Recently I played in the first-ever World Poker Tour event in Philadelphia, at the Parx casino.
It was a $3,500 event with re-entry, and for the first four levels practically everything fell my way, and I had more than doubled my 30,000 starting chips to a little over 60,000, mostly by making very strong hands when someone had a slightly less strong hand.
It wasn't until the end of the fourth level that something went wrong, and I never recovered from the hand that began my descent.
About an hour before the hand occurred, a new player was seated at the table.
He was a well-dressed, middle-aged Asian man who was friends with the cheerful and boisterous Tuan Lam - which indicated something about the way he was likely to play.
While Tuan is a pretty active player, he also shows some caution when he gets involved in larger pots, a trait his friend lacked.
After watching him for a while, it became apparent that I was dealing with a highly aggressive player.
Near the end of the 200-400 level, I finally found a spot in which to play a big pot with him. I made it 900 under the gun with As Js, and it folded to a player in middle position who called.
Then it folded around to Tuan's friend in the big blind, and he called as well.
The flop came Jd 5h 3d, and after the big blind checked, I bet 1,500. The player between us folded, and after a moment of consideration, the big blind raised to 3,350.
I thought that I almost surely had the best hand, as it was unlikely he had two pair on a board of that texture, and sets are difficult to flop.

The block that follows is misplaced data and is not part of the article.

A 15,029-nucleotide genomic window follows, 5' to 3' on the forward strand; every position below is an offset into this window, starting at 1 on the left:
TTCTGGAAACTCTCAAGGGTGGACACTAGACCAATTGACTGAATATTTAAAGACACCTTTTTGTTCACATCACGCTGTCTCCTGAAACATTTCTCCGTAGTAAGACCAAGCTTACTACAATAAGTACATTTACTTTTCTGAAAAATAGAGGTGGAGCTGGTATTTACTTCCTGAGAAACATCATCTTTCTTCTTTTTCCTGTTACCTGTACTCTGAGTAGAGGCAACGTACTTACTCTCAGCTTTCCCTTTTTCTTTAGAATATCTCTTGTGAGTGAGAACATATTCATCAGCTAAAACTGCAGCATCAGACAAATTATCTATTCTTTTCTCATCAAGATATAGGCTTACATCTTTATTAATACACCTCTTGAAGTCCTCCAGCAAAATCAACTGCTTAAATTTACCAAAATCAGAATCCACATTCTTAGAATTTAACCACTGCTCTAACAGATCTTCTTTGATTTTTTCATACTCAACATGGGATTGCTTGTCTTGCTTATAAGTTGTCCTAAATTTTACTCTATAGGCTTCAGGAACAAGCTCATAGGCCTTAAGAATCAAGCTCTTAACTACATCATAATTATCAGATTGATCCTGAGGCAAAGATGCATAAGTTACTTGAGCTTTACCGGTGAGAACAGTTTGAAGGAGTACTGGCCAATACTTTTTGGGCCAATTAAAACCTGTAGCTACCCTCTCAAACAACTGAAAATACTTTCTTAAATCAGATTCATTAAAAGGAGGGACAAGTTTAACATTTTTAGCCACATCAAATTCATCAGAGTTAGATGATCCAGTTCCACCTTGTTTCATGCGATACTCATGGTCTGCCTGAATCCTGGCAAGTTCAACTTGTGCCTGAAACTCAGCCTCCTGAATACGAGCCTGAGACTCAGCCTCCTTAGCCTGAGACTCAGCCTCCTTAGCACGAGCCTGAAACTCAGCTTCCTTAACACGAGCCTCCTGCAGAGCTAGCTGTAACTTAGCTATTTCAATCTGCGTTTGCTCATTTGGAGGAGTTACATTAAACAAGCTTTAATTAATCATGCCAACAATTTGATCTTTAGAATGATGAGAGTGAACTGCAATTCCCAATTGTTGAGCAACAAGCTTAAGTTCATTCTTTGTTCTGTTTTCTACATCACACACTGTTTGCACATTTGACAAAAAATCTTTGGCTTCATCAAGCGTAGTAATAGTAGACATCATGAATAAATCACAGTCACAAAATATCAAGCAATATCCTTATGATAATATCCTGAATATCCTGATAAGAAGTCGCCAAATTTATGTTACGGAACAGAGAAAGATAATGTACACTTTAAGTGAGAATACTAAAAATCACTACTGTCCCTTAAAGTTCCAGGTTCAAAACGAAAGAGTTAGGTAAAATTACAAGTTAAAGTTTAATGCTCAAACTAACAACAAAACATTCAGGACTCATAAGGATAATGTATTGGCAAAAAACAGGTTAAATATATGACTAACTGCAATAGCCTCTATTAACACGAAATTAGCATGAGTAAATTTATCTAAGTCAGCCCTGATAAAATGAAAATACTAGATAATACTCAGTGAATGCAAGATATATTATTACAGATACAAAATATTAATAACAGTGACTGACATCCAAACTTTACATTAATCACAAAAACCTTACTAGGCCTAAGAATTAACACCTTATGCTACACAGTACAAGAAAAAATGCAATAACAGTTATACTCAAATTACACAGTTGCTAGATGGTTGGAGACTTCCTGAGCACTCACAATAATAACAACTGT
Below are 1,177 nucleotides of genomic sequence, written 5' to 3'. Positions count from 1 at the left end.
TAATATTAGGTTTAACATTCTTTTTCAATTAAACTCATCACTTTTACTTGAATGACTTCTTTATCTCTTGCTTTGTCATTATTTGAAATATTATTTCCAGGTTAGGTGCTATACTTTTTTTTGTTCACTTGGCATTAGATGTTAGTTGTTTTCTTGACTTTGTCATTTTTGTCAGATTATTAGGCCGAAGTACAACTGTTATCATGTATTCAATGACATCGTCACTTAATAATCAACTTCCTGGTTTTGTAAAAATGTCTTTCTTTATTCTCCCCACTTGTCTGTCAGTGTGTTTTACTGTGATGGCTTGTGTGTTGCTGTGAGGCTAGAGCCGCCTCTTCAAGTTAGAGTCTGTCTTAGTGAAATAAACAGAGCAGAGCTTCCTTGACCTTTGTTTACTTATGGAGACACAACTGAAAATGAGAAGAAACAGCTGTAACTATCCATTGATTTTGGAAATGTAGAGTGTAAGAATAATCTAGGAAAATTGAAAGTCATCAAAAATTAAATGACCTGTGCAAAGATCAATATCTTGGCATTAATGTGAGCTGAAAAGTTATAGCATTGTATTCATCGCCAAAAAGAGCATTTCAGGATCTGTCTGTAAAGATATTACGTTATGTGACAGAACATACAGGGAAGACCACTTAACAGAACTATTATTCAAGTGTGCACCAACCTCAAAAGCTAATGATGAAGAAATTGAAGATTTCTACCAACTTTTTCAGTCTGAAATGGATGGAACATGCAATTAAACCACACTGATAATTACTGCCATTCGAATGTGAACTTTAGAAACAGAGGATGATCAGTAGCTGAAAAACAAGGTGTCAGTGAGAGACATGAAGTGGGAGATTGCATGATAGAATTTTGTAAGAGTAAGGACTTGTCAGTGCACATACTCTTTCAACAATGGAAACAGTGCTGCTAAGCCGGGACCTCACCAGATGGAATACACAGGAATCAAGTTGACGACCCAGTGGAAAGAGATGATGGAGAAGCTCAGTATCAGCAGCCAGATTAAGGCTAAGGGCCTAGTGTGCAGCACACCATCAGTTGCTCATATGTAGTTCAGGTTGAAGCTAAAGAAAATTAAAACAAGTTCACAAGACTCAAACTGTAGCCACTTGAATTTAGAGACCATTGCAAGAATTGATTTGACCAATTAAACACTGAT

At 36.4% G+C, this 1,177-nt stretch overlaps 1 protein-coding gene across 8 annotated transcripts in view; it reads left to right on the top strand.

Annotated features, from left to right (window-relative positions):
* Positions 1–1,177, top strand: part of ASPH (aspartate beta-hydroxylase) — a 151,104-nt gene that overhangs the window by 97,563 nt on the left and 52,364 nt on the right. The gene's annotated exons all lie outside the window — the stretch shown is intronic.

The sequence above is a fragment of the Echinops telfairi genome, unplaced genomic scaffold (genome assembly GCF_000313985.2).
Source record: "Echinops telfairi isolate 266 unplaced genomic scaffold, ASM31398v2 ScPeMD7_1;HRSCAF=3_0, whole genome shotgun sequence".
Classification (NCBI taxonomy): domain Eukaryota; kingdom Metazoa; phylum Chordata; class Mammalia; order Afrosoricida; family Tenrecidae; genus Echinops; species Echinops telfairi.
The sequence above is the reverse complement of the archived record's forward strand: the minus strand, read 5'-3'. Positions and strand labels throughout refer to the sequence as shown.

There were a ton of draws he could have been raising with, including A-4, 6-4 and numerous diamond flush draws.
I called, intending to call down on almost every run-out that didn't include another diamond.
I suppose there could have been some insane circumstances in which I might have folded even if a diamond didn't come, such as him making a gigantic bet on the turn, then shoving on the river with his hand visibly shaking the whole time and him launching into some speech about wanting to go home.
But beyond all that, he was most certainly getting called.
The turn was a Qh, adding even more draws, and my opponent made a large bet of 7,200.
I pretended to think about my decision, then made the call, praying I got a safe river. Instead, the river peeled off the truly awful 10d, and my opponent quickly bet 10,000.
Half a second after his chips hit the pot, I threw my cards into the middle in a frustrated manner, then settled back into my seat and watched in horror as my opponent turned over 9-6 offsuit for a total bluff.
That's not to say I felt as if I had made the wrong fold, but any time you find out you folded the best hand in a big pot, you feel a little sick to your stomach.
Especially when your opponent has bluffed you on three streets with stone-cold zero equity.
Tony Dunst is a poker professional who hosts the "Raw Deal" segment on World Poker Tour telecasts. Catch him every Sunday night on FSN.